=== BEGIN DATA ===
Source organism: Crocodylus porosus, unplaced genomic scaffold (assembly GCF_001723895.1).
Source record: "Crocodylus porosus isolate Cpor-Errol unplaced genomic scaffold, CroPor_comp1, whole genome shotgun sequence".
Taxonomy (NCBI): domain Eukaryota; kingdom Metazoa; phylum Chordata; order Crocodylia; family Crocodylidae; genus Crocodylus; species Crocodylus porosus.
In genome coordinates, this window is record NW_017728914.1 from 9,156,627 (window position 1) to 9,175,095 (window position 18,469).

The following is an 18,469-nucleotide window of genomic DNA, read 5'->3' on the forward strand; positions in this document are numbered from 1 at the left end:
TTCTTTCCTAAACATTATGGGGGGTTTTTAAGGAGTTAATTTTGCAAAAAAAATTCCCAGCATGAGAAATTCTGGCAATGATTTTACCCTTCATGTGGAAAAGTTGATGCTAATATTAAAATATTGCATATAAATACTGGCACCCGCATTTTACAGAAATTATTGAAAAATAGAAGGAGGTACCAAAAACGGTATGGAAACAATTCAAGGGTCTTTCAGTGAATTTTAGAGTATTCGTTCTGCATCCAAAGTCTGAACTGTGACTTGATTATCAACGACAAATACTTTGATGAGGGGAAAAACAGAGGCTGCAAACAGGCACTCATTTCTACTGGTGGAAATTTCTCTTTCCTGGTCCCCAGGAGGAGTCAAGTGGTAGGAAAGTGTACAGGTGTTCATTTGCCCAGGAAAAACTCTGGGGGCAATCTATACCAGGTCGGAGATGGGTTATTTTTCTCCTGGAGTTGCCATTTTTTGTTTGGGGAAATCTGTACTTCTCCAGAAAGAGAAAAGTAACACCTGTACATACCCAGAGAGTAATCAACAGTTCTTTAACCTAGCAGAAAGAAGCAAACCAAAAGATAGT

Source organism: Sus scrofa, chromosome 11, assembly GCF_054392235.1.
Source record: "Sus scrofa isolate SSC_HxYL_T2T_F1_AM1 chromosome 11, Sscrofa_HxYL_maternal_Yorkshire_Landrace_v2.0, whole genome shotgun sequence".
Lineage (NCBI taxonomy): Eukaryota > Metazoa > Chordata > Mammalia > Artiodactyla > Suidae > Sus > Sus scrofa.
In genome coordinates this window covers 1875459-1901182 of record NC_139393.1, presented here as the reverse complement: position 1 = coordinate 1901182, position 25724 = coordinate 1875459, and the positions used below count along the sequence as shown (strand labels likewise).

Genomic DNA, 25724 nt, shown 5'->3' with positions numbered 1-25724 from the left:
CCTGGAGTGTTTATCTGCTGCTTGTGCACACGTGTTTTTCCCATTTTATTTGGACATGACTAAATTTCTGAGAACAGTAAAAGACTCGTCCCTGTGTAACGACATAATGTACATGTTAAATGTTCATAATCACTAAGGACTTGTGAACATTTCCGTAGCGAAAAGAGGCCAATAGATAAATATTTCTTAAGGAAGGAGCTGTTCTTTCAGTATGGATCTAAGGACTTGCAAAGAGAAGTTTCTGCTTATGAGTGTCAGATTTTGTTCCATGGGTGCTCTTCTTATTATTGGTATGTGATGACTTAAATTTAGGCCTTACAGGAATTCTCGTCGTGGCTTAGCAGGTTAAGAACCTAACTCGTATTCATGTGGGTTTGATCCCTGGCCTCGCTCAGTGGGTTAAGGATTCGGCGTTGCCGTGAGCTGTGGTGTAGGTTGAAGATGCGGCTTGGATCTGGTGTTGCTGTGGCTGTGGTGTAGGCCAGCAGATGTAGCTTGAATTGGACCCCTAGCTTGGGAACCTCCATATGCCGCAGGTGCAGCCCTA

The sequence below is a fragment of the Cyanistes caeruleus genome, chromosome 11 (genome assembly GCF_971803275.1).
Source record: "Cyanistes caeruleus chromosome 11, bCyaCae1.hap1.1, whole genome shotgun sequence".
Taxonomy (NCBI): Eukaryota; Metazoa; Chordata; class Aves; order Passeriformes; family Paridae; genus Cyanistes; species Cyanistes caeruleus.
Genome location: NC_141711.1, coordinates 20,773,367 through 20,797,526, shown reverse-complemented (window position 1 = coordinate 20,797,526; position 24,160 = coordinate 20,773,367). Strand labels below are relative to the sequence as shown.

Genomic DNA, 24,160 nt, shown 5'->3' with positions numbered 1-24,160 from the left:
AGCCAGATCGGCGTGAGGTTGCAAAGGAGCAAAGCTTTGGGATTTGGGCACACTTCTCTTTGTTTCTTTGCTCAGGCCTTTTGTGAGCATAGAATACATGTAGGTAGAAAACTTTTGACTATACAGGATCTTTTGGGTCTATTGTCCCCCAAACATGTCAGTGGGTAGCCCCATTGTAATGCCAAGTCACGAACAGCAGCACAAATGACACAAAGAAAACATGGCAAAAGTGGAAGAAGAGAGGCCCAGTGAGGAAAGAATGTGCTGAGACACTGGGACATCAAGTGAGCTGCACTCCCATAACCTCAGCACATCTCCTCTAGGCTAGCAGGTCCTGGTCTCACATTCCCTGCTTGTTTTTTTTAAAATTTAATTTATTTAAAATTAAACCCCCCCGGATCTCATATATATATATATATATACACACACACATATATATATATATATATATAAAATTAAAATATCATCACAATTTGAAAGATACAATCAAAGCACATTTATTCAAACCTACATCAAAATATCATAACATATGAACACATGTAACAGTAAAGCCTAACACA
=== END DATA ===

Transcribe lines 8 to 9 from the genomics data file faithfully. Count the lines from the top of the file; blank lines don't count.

Source record: "Sus scrofa isolate SSC_HxYL_T2T_F1_AM1 chromosome 11, Sscrofa_HxYL_maternal_Yorkshire_Landrace_v2.0, whole genome shotgun sequence".
Lineage (NCBI taxonomy): Eukaryota > Metazoa > Chordata > Mammalia > Artiodactyla > Suidae > Sus > Sus scrofa.